Tiny waves from the black hole | Au Ka-lun

Published (HKT): 2021.05.02 09:54
Niu Tengyu, a netizen, who has revealed the personal details of Xi Jinping and his daughter online, has been sentenced to 14 years in prison.

I have been interviewed by a reporter recently and talked about things I thought were very ordinary. Afterward, the reporter was extremely thankful and commented on how difficult it was to find someone willing to be interviewed or open their mouths to talk these days.

If you have been paying even a little bit of attention to the news, you would realize many different voices have vanished.

Many of the most fearless and outspoken people are either in prison or have been denied bail, which means they are serving jail terms before even being convicted. Their voices have been extinguished behind bars. Even those who have been granted bail could not speak up because of the harsh bail conditions.

Then there is another group of people who have been arrested but not charged. The media could interview them as they wish because they are not in a trial period according to the law. But some media bosses decided to apply new rules out of nowhere and decided that these people could not be interviewed because they are “involved in criminal cases.”

Many people are still free to talk. But in this tense atmosphere with red lines everywhere, and people can easily commit an “offense,” they decided to speak less to be safe.

More people know that it is not the time for reasoning and analyzing rationally, or even emotional mobilization, because those in power can do whatever they like. It is useless trying to argue.

Fewer people are willing to speak, and fewer things are allowed to be spoken about. The red lines have formed a web that covers almost everywhere. The topics about Xinjiang independence, Tibet independence, and Taiwan independence have long been the forbidden areas for discussion, except to criticize these ideas or passively refer to the government’s stance. A couple of years ago, RTHK actively looked for some Uyghurs to talk about their experiences in the re-education camp for its English featured program, which has been dug out and denounced by the wumaos (five cents brigade) recently. In the end, the reporter involved in the program resigned.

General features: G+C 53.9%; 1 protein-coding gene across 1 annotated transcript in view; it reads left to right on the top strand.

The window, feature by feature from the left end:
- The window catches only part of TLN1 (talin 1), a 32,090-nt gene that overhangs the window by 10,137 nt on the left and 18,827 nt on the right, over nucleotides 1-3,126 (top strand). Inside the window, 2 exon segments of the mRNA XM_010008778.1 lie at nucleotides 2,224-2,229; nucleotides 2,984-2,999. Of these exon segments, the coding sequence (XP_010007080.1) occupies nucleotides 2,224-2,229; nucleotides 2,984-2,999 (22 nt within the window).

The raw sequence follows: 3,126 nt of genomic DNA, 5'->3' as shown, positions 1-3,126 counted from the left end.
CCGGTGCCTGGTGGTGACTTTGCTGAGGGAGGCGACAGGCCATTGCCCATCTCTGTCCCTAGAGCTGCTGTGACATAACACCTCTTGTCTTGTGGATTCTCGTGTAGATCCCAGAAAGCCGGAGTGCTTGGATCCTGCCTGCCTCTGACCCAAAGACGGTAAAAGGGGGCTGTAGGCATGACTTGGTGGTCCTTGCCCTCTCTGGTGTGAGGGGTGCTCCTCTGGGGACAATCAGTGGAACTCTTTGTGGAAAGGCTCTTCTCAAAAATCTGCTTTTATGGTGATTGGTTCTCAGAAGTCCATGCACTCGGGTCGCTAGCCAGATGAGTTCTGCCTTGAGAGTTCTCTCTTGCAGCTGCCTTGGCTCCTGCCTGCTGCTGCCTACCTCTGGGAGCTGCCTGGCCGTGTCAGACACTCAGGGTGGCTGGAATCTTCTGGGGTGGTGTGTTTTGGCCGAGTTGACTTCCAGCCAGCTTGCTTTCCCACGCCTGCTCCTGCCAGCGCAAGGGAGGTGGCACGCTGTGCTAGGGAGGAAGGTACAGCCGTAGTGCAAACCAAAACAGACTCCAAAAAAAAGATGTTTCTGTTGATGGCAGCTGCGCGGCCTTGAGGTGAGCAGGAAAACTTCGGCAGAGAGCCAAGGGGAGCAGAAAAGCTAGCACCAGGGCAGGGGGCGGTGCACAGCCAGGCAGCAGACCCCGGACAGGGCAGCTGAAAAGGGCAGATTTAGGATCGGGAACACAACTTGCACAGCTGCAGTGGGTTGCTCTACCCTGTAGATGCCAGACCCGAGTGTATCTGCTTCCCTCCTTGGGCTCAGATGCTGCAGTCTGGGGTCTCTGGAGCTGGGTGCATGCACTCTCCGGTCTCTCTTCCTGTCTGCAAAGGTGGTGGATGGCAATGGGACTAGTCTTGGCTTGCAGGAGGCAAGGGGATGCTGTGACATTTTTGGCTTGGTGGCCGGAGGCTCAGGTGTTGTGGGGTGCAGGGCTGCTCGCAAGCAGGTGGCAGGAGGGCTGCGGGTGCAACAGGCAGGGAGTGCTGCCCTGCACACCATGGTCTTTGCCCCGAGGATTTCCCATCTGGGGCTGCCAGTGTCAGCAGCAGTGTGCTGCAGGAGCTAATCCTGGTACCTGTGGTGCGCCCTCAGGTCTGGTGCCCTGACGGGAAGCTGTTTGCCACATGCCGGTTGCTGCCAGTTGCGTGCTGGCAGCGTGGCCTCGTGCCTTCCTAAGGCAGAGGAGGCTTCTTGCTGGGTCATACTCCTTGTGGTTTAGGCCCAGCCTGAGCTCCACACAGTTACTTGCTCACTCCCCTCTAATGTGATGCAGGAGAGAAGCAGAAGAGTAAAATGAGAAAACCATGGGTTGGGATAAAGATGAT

Reports about the leaders’ personal affairs, the wealth of the Party’s senior officials, and the scandals of the Princelings have long been extinct from Hong Kong’s newspapers. Looking through Wisenews, I have discovered that Apple Daily is the only media, among numerous outlets in Hong Kong, that has reported the latest “EsuWiki case.” It was about Niu Tengyu, a netizen who has revealed the personal details of Xi Jinping and his daughter online, who has been sentenced to 14 years in prison. It is public information released by the court and definitely has news values. What is the press afraid of?

Regarding big debates such as national security law, the political system reform, brainwash education, and media “clean-up,” the so-called mainstream media would only discuss small details like implementation issues. Not many will talk about the big “right or wrong” principle.

There is also a “celebration” mentality. The great motherland has all the grand plans worth celebrating such as the Greater Bay Area, the Belt and Road initiative, and the newly added Winter Olympics, the 14th Five-Year Plan, and the 100th anniversary of the CCP establishment. The media, receiving substantial financial sponsors, helps play the happy and harmonious tunes by writing reports full of praise and nearly never a word of criticism.

Do not get used to the information black hole. When you see Carrie Lam hogging the TV channel as a show host trying to build up momentum for her re-election, or the media being full of new-age programs that only say “the Party is always right,” please keep a clear mind. Listen to those voices that have disappeared, observe what you no longer see, understand the tiny waves that have escaped the black hole, and remember the freedom that used to be there and think of the people whose voices have been stamped out.

(Au Ka-lun, veteran journalist)

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